Creating an estate plan to protect your loved ones, assets, and interests in the event of your passing is important. It can give you peace of mind to know that the people you love will be taken care of after you’re gone. However, poor planning can undermine your efforts and leave your beneficiaries struggling to get what should be theirs.

Below are five of the most common mistakes estate attorneys see people make while preparing their estates, and how to avoid making them yourself.

Not Creating an Estate Plan

Perhaps the single most common mistake in estate planning is not creating one at all. No one wants to plan for their death. However, if you don’t take the time to create a solid plan, your loved ones will suffer the consequences.

Don’t place your family in a stressful situation. Set aside the necessary time to create your estate plan now. If you have already made a plan but it’s been many years or you’ve had a major life change since you did so, it might be time for an update.

Not Talking to Your Family About Your Plans

Typically, it’s a good idea to discuss your estate plan with family and friends. If you’re leaving money, assets, or property to any of them, you may want to tell them, so they know what to expect. Being open about your plans also diminishes the chances that someone might contest them in court, bringing unnecessary conflict to an already difficult situation.

As you begin to plan your estate, talk about the specifics with loved ones to avoid potential problems. Be sure to clearly state what you want to happen when you pass away, so there are no surprises for anyone. It’s particularly crucial to inform whoever you designate as a trustee or executor of your plans.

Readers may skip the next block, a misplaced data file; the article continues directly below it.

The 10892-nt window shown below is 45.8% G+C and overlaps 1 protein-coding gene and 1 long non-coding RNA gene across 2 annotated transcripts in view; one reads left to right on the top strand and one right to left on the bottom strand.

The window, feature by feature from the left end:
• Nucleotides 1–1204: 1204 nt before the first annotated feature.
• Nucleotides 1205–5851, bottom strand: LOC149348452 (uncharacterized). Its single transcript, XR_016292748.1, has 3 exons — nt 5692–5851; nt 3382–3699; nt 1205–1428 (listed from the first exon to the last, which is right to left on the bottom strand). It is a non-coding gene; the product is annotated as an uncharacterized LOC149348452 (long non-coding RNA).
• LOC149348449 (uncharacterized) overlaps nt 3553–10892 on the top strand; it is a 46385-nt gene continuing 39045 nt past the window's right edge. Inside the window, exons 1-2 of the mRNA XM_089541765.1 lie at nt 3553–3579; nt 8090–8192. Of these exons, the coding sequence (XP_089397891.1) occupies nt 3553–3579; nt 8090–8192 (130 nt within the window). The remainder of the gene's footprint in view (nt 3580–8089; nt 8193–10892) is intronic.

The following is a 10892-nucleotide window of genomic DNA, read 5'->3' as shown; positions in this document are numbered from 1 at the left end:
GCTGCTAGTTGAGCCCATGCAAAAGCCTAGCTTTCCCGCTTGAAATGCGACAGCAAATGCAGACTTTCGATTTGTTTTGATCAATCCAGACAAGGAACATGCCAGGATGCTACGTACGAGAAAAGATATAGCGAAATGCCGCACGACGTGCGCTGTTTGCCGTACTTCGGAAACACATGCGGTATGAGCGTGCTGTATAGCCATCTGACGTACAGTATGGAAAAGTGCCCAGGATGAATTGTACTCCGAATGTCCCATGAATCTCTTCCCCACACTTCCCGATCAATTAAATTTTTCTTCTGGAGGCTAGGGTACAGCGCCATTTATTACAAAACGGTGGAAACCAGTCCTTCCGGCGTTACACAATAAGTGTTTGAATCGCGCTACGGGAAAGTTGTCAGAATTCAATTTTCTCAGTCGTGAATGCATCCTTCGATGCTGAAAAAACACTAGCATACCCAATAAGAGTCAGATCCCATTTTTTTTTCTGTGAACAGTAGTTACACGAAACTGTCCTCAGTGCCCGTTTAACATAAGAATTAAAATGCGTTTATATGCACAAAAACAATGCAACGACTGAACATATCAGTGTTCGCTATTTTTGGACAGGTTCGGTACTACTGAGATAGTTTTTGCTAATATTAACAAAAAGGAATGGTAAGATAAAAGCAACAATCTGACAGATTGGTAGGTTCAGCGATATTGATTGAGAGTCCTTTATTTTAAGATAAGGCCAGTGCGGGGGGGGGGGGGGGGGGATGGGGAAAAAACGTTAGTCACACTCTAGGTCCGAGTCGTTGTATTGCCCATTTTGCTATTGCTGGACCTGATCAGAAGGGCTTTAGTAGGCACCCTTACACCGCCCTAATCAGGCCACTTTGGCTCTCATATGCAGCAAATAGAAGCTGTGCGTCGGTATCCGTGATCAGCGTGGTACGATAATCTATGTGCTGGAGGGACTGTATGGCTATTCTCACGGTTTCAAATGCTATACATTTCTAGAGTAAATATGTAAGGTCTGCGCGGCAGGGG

Forgetting to Name a Power of Attorney and Healthcare Agent

Estate planning doesn’t just involve making decisions about what happens when you die. It also involves designating someone to make crucial decisions on your behalf if you become incapacitated. If you don’t grant someone power of attorney or designate a healthcare proxy, someone you don’t know or trust could wind up making important decisions about your health and your finances on your behalf.

Not Considering Your Children’s Needs

It’s only natural to want to leave your most meaningful possessions to your child(ren) so that they have something tangible to remember you by after your passing. However, it may be a mistake to assume that the items that are important to you are equally important to them. Something you consider to be an invaluable heirloom could be a costly obligation to your child. Furthermore, if you have several children, your division of assets could lead to arguments and hurt feelings down the road.

Whether you have one or multiple children, sit each one down separately to talk about your assets. Ask them if they would want to own any or share ownership with a sibling. This could prevent disputes and unnecessary legal cases in the future.

Not Updating Your Estate Plan

The longer it’s been since you created or last updated your estate plan, the more likely it is that certain assets or obligations are not accounted for. You should update your legal documents regularly to reflect significant life events, such as a new beneficiary, the birth of a child, marriage, divorce, or the death of a relative, and so forth.

The best way to avoid making these estate planning mistakes is to seek assistance from an experienced lawyer. Contact us today to discuss your needs with a compassionate estate law attorney. To schedule an appointment with one of our estate attorneys, call our  law firm at 941-909-4644 or 763-420-5087.


If you would like to learn more about how you can make it as easy and inexpensive as possible for your family if anything were to happen to you, click here for our free workshop.

Chuck Roulet
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Nationally Recognized Estate Planning Attorney, Author, and Speaker
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